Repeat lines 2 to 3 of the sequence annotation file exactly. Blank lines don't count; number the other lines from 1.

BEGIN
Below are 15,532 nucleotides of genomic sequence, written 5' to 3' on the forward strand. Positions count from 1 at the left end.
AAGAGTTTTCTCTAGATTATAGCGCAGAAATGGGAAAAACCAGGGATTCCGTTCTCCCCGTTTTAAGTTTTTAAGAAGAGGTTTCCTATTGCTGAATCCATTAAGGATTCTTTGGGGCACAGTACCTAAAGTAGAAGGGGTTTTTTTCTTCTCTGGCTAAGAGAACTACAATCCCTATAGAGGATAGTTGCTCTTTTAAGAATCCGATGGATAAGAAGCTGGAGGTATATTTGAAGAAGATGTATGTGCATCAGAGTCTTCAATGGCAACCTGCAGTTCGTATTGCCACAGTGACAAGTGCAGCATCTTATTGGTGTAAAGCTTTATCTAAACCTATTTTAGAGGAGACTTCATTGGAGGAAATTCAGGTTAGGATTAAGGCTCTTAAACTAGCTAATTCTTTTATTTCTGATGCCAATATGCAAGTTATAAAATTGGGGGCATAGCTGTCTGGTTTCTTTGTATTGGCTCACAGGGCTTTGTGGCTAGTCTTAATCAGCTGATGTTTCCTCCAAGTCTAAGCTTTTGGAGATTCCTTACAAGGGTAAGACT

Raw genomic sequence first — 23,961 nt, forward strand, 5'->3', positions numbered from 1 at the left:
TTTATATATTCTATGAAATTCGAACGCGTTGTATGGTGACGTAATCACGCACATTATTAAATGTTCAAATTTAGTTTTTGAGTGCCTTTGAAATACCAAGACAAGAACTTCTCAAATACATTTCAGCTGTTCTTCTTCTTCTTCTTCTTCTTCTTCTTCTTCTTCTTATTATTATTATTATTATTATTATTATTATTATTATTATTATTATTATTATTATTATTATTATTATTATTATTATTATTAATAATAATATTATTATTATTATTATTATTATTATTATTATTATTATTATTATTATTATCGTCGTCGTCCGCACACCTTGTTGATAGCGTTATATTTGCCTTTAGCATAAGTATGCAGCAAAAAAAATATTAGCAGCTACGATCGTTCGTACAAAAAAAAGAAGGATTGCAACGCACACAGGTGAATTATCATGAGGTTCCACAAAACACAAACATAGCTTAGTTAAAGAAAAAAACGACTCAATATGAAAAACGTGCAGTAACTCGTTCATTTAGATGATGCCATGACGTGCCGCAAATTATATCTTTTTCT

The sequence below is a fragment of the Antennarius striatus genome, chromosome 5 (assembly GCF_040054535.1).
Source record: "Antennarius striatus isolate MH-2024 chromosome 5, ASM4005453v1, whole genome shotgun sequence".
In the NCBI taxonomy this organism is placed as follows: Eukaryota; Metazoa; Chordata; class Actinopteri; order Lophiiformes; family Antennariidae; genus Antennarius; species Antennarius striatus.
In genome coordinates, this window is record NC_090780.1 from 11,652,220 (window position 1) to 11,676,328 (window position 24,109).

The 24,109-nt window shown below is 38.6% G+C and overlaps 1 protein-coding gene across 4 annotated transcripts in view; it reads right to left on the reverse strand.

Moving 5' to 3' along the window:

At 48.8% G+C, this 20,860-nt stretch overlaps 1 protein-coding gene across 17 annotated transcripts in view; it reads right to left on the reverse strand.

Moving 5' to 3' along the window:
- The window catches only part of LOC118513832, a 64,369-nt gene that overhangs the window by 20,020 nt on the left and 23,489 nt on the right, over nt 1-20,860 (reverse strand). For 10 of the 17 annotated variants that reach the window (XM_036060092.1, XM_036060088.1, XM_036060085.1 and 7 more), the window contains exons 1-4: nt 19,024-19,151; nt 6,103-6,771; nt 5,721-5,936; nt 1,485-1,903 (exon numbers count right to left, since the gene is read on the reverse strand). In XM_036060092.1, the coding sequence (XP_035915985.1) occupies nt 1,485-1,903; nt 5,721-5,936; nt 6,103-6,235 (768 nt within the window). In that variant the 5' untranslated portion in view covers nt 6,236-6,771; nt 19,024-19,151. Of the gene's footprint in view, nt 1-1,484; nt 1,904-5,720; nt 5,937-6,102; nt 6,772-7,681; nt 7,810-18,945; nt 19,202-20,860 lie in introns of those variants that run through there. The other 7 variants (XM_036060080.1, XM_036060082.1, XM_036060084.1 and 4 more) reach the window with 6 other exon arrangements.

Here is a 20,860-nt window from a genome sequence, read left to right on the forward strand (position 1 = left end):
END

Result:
AAGAGTTTTCTCTAGATTATAGCGCAGAAATGGGAAAAACCAGGGATTCCGTTCTCCCCGTTTTAAGTTTTTAAGAAGAGGTTTCCTATTGCTGAATCCATTAAGGATTCTTTGGGGCACAGTACCTAAAGTAGAAGGGGTTTTTTTCTTCTCTGGCTAAGAGAACTACAATCCCTATAGAGGATAGTTGCTCTTTTAAGAATCCGATGGATAAGAAGCTGGAGGTATATTTGAAGAAGATGTATGTGCATCAGAGTCTTCAATGGCAACCTGCAGTTCGTATTGCCACAGTGACAAGTGCAGCATCTTATTGGTGTAAAGCTTTATCTAAACCTATTTTAGAGGAGACTTCATTGGAGGAAATTCAGGTTAGGATTAAGGCTCTTAAACTAGCTAATTCTTTTATTTCTGATGCCAATATGCAAGTTATAAAATTGGGGGCATAGCTGTCTGGTTTCTTTGTATTGGCTCACAGGGCTTTGTGGCTAGTCTTAATCAGCTGATGTTTCCTCCAAGTCTAAGCTTTTGGAGATTCCTTACAAGGGTAAGACT

Raw genomic sequence first — 23,961 nt, forward strand, 5'->3', positions numbered from 1 at the left: